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It is probable that nothing novr existing; m England will be m exlitenoe two thousand years hence, Louie B'ano'a bait melancholy, half oynloal aphorism, 'Edifices have only duration ; it Is ruins whioh have eternity,' must be true m unbalance, ihoagh the oldeßt building of whioh clvlltoed man Is cognisant, the Pyramid of Ohoopa, 1b an ed fiae and uot a ruin ; bat If daratlon is measured, as Egyptians measured it, by thousands of years, oar buildings will hord'y enjoy even duration. The national wealth will not last bo long, glliing away, as it mußt, to more produotiva land?, and 4 m the Absence of endleta repairs to balldtngs, ours la a fatal climate, York Minster Itsolf would bardly survive five centuries of negleot ; and exoapt a fgyr ohurohep, the oldest portion of the Tower of London, and a castle or two, what buildIng is there with ov<m a ohaooe of saoh a life! Fire wreoks the great houses one bf one, eg It wrecked most of the palaoei of antiquity ; end bf the homes m whioh we lodge great; Institution!', suoh, foi example, as the Museum and the Bank of England, not on a is intended to poivasi a seonler durability Even stone perishes here, witness he Westminister Palace; and though brick miy be m*da as solid as the hills— potsherds hay« outlived Babylon and a 1 ite succeeding Empires— we have either lost or >c disregard the art whioh manufacture! the br- oka of the Temple of Bains, and of the Roman wall ol Pevensey. The strongest thing we build, oat railway arches, would or amble In a few centuries if uarenewed ; we cannot dispense with timber or iron In our roofs ; and we nuke our floors of wood, or of stone so ill-cemented ihat tlm* dislodges the slabs. As for oar institutions, whioh, If only preserved, might Home ol them Ust like the Japanese throne, or the Papacy, or the Manlolpality of Ravenna, or the Althing of Iceland, we are rapidly destroying them one by one, till the most optimist of Tories would allow bat » oentory or two to the -Throne, or the Oaarob, be the House of Gammon*, or anything still living %od strong. There is no sound reason to believe that any corporate body, say, * Birmingham/ or the Bank of England, will endure for anything like tbe suggested period; while as to families— whioh m Asia are bo enduring that the house of Conf aoias is still ifter 2400 years, the most visible one m Chioa t and the de^oendanta of Rama, who were relgniog when Alexander died (2212 years ago), are reigning still— no one really expeo s that any one now illustrious will be visible m the year ad. 3800. ; Por more than fourteen hundred years, the descendants of Cedrio have been fi st m theae ial&nds, and their probable, though not proved, pedigreemay stretch baok centuries more $ but they do not hope even for them -elves that they will survive for aa equal length of forward time. Toe pace of the world is too rapid for that, and deatrnotivenesa grows into too strong an inefiaot.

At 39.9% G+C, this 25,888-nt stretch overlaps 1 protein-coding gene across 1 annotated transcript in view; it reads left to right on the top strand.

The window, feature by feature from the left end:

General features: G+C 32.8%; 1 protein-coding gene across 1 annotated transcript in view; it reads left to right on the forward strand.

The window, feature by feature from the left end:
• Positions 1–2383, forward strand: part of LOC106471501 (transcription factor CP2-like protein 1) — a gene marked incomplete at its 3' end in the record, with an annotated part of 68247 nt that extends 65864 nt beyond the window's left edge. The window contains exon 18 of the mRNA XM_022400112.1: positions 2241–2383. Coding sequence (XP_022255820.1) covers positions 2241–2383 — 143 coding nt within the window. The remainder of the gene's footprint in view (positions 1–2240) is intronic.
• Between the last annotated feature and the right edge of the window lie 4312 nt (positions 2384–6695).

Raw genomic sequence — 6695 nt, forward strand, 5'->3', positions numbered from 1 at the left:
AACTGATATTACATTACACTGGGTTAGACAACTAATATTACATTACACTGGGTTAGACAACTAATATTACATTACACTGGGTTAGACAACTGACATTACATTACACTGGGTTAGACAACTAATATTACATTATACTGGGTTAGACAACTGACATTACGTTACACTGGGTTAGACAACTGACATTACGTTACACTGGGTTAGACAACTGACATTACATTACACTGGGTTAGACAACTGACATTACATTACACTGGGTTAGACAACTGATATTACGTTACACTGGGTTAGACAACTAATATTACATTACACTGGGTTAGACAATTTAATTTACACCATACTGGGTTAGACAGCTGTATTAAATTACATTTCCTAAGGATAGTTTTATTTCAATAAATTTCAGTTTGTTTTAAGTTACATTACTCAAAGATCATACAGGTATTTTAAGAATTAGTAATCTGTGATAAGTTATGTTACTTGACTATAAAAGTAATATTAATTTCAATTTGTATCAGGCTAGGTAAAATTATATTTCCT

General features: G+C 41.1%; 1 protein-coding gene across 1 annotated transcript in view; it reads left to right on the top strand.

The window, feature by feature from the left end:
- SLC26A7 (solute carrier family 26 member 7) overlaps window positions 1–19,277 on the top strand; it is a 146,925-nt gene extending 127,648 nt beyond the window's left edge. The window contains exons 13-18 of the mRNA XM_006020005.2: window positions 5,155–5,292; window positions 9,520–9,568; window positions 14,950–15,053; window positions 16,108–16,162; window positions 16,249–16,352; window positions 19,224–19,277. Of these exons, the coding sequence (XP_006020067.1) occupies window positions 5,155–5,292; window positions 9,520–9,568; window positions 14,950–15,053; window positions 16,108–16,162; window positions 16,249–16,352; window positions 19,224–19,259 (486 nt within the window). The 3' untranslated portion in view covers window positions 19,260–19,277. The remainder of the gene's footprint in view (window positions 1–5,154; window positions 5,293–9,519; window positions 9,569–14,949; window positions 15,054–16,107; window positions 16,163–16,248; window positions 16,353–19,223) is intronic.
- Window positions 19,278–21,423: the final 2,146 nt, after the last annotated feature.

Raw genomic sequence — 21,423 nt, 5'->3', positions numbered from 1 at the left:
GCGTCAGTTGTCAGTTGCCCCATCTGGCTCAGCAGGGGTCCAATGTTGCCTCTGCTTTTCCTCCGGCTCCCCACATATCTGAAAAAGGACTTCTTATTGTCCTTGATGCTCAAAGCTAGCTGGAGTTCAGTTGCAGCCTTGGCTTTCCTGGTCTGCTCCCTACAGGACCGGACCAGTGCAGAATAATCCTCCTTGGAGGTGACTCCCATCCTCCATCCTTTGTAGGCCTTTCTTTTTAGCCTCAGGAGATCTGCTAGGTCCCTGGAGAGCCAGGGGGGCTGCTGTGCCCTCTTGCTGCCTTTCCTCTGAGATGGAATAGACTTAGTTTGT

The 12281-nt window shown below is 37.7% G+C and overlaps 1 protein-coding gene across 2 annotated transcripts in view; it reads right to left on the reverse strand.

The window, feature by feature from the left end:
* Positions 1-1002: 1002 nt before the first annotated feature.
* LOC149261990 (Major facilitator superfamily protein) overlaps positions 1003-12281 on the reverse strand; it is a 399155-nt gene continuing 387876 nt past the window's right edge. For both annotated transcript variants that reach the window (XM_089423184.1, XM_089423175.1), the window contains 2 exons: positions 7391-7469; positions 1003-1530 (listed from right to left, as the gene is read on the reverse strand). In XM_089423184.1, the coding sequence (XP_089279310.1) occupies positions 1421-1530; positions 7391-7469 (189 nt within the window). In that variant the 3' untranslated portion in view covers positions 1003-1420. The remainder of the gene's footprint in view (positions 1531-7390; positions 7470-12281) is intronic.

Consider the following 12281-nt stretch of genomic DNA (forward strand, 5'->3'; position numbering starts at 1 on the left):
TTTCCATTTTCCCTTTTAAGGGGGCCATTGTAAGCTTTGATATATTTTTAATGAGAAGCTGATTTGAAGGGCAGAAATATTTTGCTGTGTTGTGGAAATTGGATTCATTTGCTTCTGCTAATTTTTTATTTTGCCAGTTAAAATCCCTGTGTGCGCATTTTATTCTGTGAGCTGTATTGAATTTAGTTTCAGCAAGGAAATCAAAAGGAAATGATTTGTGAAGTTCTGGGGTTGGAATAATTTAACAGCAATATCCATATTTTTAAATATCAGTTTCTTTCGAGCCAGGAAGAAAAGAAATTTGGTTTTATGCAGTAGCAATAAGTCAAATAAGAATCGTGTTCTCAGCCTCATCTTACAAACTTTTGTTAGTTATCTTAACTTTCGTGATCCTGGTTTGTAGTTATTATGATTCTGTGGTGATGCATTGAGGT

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Bibliographic details

ALL THINGS PERISH?, Ashburton Guardian, Volume VII, Issue 2182, 25 July 1889

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ALL THINGS PERISH? Ashburton Guardian, Volume VII, Issue 2182, 25 July 1889

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